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Sarasvati vina
Place of Origin: Southern India
Date: 1800-1850
Materials: Rosewood, gilded copper and modern gut strings
Dimensions: H. 10 in x L. 45 in
Credit Line: The Avery Brundage Collection
Department: South Asian Art
Collection: Musical Instruments
Object Number: B62M67
On Display: No

Description

Label:

The Sarasvati vina is named for the Hindu goddess revered as the patron of all arts, particularly music. The close association of the vina with the goddess—who is also the embodiment of wisdom and learning—is reflected in the belief that to master this instrument is a form of esoteric knowledge and, thus, a path to the divine.

Historically, the term vina was applied to South Asian plucked-string instruments in general. Today the term is normally understood to refer to the type of long-necked southern Indian instrument represented here. The large bulbous end of the vina is the primary sound resonator. A smaller secondary resonator—lacking in this example—is often attached along the neck, and it serves primarily as a rest while the instrument is held across the body and played. As with many other vinas, this example features a neck whose end is carved in the form of a mythical lion's head.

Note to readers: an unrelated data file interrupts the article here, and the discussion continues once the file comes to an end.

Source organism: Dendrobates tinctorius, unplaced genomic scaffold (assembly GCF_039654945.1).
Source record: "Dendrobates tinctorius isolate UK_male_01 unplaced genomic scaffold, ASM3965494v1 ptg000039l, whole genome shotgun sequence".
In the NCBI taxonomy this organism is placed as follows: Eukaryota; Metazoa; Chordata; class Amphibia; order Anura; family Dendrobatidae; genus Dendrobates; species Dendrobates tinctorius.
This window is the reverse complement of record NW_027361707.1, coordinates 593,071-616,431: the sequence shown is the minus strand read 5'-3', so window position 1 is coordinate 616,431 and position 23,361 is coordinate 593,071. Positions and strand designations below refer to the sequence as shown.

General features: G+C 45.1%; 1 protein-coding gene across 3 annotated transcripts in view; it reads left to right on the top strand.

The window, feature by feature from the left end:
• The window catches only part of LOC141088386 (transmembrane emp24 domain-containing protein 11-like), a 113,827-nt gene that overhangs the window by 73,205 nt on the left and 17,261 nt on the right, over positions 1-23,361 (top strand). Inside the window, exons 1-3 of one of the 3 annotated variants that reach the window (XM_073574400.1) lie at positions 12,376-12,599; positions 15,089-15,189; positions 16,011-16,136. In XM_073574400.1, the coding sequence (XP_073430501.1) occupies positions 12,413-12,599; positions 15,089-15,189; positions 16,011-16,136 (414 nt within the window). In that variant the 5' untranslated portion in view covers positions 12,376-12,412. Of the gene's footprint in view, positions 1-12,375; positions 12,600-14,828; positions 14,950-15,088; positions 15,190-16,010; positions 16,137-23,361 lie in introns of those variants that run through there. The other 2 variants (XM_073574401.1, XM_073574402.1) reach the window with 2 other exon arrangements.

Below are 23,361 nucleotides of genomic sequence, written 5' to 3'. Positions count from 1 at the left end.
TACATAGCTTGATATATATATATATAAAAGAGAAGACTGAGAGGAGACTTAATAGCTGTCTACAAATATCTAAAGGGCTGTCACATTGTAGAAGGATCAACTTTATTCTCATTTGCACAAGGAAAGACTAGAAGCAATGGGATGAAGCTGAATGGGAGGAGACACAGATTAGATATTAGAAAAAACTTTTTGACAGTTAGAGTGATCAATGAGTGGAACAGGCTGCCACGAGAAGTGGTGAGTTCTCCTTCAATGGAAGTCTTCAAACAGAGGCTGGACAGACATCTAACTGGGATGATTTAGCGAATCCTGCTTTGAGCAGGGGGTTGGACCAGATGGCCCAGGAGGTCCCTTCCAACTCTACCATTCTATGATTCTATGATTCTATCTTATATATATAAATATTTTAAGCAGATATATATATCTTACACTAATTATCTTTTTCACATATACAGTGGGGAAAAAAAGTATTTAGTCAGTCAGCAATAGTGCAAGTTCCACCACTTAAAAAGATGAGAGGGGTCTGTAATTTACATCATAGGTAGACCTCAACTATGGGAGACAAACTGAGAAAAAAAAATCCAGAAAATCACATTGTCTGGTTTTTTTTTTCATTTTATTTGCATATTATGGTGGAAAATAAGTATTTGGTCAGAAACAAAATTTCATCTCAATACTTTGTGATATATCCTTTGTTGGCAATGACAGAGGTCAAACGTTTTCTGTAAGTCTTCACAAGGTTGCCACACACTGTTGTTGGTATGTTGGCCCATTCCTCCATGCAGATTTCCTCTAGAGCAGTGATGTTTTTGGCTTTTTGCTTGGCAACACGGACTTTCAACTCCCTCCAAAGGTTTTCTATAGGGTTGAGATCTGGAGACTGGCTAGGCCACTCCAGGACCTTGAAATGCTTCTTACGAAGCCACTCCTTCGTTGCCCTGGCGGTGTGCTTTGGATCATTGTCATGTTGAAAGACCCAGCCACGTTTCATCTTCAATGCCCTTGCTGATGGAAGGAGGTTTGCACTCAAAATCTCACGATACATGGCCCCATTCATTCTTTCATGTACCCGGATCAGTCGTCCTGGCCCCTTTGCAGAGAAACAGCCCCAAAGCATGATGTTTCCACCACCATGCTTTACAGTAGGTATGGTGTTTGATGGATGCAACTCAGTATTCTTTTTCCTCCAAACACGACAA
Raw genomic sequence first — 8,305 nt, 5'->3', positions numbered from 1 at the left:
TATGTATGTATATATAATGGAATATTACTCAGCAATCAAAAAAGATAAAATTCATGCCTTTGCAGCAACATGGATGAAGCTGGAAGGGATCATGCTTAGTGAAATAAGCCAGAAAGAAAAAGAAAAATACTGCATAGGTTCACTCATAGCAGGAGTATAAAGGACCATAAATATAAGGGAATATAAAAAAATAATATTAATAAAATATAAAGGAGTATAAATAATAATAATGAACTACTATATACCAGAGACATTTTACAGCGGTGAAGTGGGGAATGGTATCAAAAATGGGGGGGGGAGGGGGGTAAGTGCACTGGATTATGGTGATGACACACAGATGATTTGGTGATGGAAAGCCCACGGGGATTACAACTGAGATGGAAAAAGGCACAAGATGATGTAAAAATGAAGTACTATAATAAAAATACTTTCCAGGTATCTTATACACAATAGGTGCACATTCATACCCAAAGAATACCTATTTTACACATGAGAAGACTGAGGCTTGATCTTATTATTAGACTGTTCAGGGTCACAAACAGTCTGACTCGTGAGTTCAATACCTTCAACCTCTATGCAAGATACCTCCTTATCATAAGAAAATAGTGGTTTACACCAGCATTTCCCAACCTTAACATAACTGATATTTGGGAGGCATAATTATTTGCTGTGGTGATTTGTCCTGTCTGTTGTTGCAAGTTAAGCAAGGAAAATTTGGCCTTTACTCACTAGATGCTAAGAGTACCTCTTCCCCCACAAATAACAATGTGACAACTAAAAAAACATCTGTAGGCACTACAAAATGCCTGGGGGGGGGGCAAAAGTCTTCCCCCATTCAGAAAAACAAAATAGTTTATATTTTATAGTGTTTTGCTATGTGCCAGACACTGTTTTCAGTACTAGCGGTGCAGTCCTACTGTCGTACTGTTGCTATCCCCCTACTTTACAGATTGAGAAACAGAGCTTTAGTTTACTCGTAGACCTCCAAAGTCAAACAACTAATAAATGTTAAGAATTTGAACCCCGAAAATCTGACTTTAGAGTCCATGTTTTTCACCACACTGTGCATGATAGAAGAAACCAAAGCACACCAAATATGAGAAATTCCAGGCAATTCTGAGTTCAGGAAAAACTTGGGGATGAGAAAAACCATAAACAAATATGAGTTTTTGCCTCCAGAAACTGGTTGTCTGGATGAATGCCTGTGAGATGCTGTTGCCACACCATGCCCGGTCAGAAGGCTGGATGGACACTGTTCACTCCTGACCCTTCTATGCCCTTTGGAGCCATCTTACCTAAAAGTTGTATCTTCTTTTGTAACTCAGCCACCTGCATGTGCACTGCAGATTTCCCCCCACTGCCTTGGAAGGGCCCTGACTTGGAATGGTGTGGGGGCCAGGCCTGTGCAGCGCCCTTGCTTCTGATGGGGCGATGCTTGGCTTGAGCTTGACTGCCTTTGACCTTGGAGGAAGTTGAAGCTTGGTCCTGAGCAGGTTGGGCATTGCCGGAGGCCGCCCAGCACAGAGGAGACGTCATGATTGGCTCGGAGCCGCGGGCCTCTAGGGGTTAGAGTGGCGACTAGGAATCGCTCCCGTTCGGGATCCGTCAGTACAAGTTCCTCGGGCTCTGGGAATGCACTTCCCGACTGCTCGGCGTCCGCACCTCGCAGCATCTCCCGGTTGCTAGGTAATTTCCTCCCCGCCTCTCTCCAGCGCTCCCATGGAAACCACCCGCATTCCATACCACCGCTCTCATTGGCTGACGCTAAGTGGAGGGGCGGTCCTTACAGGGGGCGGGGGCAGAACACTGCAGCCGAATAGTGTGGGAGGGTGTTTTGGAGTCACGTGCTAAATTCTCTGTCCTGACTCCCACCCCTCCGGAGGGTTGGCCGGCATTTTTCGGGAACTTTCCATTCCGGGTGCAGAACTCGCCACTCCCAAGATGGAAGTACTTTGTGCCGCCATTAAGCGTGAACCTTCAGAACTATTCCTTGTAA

More Information

Exhibition History: Thematic exhibition "Shadows, Masks, and Music: Aspects of the Performing Arts in Asia" at AAM 4/23/05-1/22/06
Label:

The Sarasvati vina is named for the Hindu goddess revered as the patron of all arts, particularly music. The close association of the vina with the goddess—who is also the embodiment of wisdom and learning—is reflected in the belief that to master this instrument is a form of esoteric knowledge and, thus, a path to the divine.

Historically, the term vina was applied to South Asian plucked-string instruments in general. Today the term is normally understood to refer to the type of long-necked southern Indian instrument represented here. The large bulbous end of the vina is the primary sound resonator. A smaller secondary resonator—lacking in this example—is often attached along the neck, and it serves primarily as a rest while the instrument is held across the body and played. As with many other vinas, this example features a neck whose end is carved in the form of a mythical lion's head.


Exhibition History: Thematic exhibition "Shadows, Masks, and Music: Aspects of the Performing Arts in Asia" at AAM 4/23/05-1/22/06